Happy New Year! Recently, my brother Jay and I recorded our “Favorite Films of 2019” episode for Saints and Cinema. It is not really a best-of (though we thought the films were pretty good), because we have not seen everything put out last year. We are not the Golden Globes or the Academy Awards or paid film critics. We see a lot of movies, but we are limited (it should go without saying) to what we have time to see.
So, you can go over there and listen to us talk about what movies we liked and why. But since that episode was recorded, I have seen a couple more movies which were high on critics’ lists from last year. The first was Uncut Gems with Adam Sandler. It is a loud, stressful movie revolving around Sandler’s character, Howard Ratner, who is trying to juggle fire as he holds at bay numerous customers, friends, family members, creditors, while back-dealing and lying as much as possible. Throughout, he tries to get the one winning bet which will allow him to get back on firm ground, even while he is blind to how serious the players are around him. I cannot really say I liked it, and I am completely unconvinced Sandler should receive Best Actor nominations (let alone awards), but if you want to feel tense and grind your teeth for two hours, this is the one for you (and—though I never thought I would think or say or write these words—Kevin Garnett is a scene-stealer).
Then I watched The Lighthouse, with Robert Pattinson and Willem Dafoe as two lighthouse “wickies” living together, and alone, on a very small island. You know from the beginning it is going to be too much for one or both of them, and the insanity begins to take hold when Pattinson’s character, Ephraim Winslow/Tommy, gives in to Dafoe’s Thomas to finally take a drink of whatever clear liquor Thomas set aside for his time on the island. Again, this is not a movie I really liked, although the first half is often darkly funny (Dafoe and Pattinson are pitch-perfect) and the whole thing looks claustrophobically amazing. If you liked Robert Eggers’ first film, The Witch, you will like this. In fact, the plots parallel each other in many ways: isolation, beset by something terrible, with a main character finally giving in to the terror in the last shot.
Of the films Jay and I discuss on our end-of-2019 episode, I did not come back to it, but there seemed to be a theme running through my favorites. It might be because I turn 40 this year, or maybe not, but four-out-of-five on my list have some sense of looking back, reconsidering, or recalibrating based on the past. The Irishman is the most obvious, surveying a life of destruction and loneliness, unrolling the consequences of an entire lifetime which were not obvious at the time of the events.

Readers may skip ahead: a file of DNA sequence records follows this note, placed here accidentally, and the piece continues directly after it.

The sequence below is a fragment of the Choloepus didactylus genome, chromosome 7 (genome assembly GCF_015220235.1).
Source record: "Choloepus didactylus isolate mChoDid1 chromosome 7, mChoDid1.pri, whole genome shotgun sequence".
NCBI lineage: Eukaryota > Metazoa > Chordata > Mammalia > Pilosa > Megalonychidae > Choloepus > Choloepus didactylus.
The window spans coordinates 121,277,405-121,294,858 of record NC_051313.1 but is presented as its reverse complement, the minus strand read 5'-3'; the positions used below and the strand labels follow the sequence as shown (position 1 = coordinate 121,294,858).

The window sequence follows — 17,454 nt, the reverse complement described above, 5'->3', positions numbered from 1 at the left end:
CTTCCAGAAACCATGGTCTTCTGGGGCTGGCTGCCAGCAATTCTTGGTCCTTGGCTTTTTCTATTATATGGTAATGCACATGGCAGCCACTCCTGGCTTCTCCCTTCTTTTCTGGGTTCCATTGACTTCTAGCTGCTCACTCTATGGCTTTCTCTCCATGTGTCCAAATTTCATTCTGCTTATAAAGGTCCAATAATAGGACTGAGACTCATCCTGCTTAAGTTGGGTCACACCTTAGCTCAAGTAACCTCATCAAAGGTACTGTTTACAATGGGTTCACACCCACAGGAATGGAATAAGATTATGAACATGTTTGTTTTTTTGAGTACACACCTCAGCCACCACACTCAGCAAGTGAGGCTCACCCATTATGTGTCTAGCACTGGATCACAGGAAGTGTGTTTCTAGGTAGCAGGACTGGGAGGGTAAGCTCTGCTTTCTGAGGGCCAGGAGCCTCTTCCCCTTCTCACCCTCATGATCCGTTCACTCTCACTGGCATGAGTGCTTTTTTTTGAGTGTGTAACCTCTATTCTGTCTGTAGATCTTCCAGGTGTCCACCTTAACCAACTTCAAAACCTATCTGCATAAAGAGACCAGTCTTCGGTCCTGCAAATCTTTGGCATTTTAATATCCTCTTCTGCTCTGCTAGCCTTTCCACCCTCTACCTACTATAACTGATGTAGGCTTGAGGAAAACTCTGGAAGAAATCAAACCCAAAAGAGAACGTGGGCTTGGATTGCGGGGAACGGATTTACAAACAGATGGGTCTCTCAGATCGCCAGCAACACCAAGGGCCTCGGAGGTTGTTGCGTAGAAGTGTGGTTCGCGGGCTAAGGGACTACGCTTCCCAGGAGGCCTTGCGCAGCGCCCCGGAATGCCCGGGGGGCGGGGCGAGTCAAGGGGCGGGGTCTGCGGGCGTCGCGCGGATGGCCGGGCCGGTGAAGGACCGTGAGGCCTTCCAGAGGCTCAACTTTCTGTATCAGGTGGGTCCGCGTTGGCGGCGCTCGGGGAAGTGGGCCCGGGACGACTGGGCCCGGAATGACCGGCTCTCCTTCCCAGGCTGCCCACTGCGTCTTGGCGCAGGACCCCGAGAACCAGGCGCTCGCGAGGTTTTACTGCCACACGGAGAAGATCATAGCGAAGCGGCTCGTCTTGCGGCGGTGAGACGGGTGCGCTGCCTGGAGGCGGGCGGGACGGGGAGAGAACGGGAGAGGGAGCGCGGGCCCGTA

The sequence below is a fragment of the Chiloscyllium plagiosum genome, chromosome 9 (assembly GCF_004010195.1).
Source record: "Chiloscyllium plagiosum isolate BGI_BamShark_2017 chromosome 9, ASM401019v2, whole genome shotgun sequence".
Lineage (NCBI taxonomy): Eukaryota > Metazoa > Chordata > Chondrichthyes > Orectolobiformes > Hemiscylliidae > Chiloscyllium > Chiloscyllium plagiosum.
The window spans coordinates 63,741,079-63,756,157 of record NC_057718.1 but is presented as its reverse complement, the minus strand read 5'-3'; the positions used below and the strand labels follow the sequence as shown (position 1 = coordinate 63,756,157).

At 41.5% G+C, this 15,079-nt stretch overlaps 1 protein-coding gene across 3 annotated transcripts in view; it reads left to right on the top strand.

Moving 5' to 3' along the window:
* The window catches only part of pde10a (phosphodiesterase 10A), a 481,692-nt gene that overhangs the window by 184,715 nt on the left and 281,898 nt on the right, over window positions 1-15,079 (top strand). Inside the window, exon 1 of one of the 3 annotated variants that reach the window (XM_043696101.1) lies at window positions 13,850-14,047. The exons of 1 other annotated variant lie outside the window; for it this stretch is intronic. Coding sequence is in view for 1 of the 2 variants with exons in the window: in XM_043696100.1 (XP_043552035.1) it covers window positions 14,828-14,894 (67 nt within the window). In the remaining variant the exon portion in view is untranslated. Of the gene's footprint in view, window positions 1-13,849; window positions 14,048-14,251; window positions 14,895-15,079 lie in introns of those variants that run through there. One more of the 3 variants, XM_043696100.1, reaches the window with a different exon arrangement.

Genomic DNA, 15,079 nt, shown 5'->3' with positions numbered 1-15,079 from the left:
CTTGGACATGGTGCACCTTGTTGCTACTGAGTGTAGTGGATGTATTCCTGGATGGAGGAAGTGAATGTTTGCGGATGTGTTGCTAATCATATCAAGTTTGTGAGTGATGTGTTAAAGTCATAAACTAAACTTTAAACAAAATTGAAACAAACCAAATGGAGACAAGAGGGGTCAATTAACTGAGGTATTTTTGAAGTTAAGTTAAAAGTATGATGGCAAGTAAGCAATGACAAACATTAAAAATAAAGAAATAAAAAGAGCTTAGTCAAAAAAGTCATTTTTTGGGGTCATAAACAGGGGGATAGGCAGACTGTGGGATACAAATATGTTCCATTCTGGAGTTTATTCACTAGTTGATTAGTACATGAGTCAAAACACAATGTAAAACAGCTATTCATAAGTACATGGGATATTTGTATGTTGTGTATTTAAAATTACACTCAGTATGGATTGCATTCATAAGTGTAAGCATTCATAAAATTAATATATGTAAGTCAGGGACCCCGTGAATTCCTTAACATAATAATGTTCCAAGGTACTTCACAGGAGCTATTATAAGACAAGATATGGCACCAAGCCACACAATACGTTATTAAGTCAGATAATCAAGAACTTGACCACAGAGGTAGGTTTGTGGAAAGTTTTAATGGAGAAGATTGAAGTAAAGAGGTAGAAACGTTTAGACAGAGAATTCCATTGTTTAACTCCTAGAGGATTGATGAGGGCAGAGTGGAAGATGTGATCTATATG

Once Upon a Time… In Hollywood wonders about a long friendship and whether it can sustain the changes of age and generations, and (since it is Tarantino) suggests a different violent ending to a well-known event. Probably the one not going to be on many lists (and I would not argue too much) is It: Chapter 2. I am not claiming some high cinematic value for it, even in terms of plot, although it is scary enough, but when I watched it, the sadness and tragedy of the friends struck me more than anything else. While no one (that I know of) has been attacked in real life by a psychotic, alien clown, Pennywise could represent any childhood trauma. How does the trauma get worked out and still push through at unexpected times in a person’s life?
Probably, simply for the experience, I would put The Irishman or Once Upon a Time at the top of my list of favorites. But for originality, I choose The Last Black Man in San Francisco (streaming on Amazon Prime). Although its themes are not new (nostalgia, whether true or false; sense of place; un-righted—and un-right-able—wrongs), the way it presents them are. It has a sense of whimsy and light-heartedness I did not expect. The last shot left a strong impression on me, which carried back through the whole film.
Finally, at the top of my list for 2019 just for pure fun, I strongly recommend Knives Out for everyone, including older teenagers (I took my 13-year-old). It is full of strong performances, including Toni Collette (as usual), Chris Evans, Daniel Craig, and especially Ana de Armas.
I am looking forward to a couple films coming up in 2020: A Quiet Place, Part II and especially The Truth (La vérité), which is the new film from Hirokazu Kore-eda, maybe my favorite filmmaker. And I very much want to see Parasite and Terence Malick’s A Hidden Life, neither of which made it to theaters near me.
Thanks for reading in 2019. I would be happy to hear from you about your favorite films from last year.